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Hoffmann, R. A wiki for the life sciences where authorship matters. Nature Genetics (2008)

Prevention of cholesterol-induced gallstones by hyodeoxycholic acid in the prairie dog.

Prairie dogs of both sexes were fed a semisynthetic diet containing 0.35% cholesterol for a period of 8 weeks. This lithogenic diet induced cholesterol gallstones in ten "lithogenic control animals", five males and five females. Three animals maintained with a high glucose, fat-free diet did not develop gallstones although the cholesterol saturation of their bile approached unity. The formation of gallstones was prevented in four out of five males and all five females fed the lithogenic diet plus 0.1% hyodeoxycholic acid (30 mg per kg body weight per day). The biles of the prairie dogs receiving hyodeoxycholic acid were abnormally colored, cloudy, and highly saturated with cholesterol but contained neither cholesterol crystals nor gallstones (with the exception of one male). Feeding the relatively hydrophilic bile acid, hyodeoxycholic acid, was associated with an increase in hepatic microsomal HMG-CoA reductase activity. Cholesterol 7 alpha-hydroxylase, on the other hand, was inhibited by the administered bile acid. The dietary hyodeoxycholic acid was transformed, in part, to 3 alpha, 6 beta-dihydroxy-5-beta-cholanoic acid and hyocholic acid. It is concluded that hyodeoxycholic acid and its metabolites did not prevent the induced cholelithiasis by causing a decrease in the concentration of biliary cholesterol. Instead, this hydrophilic bile acid apparently increases the amount of cholesterol in the bile, probably in the form of a liquid crystalline mesophase. Hyodeoxycholic acid apparently prevents gallstones by preventing the nucleation and aggregation of cholesterol crystals. The lithogenic diet induced moderate to marked bile duct proliferation together with portal fibrosis and inflammatory infiltration. The addition of hyodeoxycholic acid to the lithogenic diet reduced all of the portal tract changes.[1]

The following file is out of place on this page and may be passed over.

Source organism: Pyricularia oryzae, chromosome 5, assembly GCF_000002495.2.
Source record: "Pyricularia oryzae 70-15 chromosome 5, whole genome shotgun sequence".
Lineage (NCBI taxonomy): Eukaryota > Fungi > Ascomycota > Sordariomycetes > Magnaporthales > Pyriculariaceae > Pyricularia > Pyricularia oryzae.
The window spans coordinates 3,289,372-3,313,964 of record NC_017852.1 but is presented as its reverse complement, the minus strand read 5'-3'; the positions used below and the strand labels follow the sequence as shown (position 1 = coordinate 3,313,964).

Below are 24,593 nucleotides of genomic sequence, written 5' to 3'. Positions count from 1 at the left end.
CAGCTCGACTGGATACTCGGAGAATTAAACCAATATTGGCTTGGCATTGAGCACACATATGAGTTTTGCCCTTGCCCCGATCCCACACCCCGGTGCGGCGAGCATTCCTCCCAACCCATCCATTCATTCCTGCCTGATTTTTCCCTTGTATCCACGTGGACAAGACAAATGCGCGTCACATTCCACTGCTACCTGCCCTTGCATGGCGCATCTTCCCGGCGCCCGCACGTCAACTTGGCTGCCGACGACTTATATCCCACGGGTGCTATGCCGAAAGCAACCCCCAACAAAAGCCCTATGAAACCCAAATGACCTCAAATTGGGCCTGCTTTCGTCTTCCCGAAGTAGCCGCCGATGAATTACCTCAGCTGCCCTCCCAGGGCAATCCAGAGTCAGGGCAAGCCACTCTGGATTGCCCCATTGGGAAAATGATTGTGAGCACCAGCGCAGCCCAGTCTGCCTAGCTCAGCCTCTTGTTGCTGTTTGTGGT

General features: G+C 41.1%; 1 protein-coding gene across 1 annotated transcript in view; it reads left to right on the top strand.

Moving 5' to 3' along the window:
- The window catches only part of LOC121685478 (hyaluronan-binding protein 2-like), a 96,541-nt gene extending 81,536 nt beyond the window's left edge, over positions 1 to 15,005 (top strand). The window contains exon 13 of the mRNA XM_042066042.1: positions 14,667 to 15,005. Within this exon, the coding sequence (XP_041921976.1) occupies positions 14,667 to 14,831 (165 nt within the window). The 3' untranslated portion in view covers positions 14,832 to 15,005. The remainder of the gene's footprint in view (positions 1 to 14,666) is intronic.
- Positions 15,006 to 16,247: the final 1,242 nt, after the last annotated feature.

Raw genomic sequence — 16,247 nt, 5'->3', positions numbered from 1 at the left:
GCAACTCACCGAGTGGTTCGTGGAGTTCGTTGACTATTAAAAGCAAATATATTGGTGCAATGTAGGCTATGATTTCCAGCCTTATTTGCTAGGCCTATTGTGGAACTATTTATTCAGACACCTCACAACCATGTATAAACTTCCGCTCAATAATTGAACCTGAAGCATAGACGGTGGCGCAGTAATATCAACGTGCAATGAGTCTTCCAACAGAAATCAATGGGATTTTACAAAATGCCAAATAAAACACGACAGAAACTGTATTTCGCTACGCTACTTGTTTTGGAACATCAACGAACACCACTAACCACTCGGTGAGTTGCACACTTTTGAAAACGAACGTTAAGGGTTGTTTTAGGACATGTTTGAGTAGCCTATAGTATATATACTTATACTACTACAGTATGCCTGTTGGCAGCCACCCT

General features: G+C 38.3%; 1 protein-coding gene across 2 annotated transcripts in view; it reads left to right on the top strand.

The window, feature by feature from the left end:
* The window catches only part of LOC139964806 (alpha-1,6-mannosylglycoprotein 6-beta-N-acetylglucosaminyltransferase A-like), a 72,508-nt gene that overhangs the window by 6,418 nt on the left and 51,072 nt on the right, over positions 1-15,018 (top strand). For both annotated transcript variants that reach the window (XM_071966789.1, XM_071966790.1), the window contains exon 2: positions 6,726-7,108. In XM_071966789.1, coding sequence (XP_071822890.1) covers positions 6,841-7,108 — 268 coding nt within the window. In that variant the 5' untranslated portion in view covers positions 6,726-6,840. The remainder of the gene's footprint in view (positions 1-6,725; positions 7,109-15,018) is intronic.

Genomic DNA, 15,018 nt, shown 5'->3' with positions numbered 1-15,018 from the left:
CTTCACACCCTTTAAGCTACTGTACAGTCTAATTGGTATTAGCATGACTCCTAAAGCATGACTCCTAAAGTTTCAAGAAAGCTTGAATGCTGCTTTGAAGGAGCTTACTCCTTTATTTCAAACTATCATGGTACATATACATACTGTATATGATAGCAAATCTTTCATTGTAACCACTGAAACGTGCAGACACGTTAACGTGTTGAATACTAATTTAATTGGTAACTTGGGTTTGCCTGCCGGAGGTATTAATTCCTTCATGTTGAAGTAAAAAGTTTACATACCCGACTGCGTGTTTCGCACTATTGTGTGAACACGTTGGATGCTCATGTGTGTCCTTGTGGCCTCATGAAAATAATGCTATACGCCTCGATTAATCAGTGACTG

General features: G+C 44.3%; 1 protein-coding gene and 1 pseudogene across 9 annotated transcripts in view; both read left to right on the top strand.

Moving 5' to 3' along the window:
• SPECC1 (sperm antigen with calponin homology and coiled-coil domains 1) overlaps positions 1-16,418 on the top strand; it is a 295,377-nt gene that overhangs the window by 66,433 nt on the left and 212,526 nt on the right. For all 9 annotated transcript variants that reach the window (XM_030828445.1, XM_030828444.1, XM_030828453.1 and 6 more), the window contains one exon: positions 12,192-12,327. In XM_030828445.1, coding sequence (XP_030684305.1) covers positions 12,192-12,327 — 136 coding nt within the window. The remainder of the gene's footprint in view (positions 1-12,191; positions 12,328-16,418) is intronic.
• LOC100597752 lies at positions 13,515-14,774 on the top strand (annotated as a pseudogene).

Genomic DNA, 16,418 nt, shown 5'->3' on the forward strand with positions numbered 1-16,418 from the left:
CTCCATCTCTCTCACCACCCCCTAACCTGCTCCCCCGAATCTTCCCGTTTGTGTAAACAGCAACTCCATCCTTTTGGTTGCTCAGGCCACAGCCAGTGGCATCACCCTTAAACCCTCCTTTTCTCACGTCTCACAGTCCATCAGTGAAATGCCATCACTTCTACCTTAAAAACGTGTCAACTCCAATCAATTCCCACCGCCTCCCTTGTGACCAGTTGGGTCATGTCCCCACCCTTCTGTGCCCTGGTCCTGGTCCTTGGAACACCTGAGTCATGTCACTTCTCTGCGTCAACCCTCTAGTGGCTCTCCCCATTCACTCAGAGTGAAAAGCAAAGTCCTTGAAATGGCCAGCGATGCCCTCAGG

1. Prevention of cholesterol-induced gallstones by hyodeoxycholic acid in the prairie dog. Singhal, A.K., Cohen, B.I., Mosbach, E.H., Une, M., Stenger, R.J., McSherry, C.K., May-Donath, P., Palaia, T. J. Lipid Res. (1984) [Pubmed]
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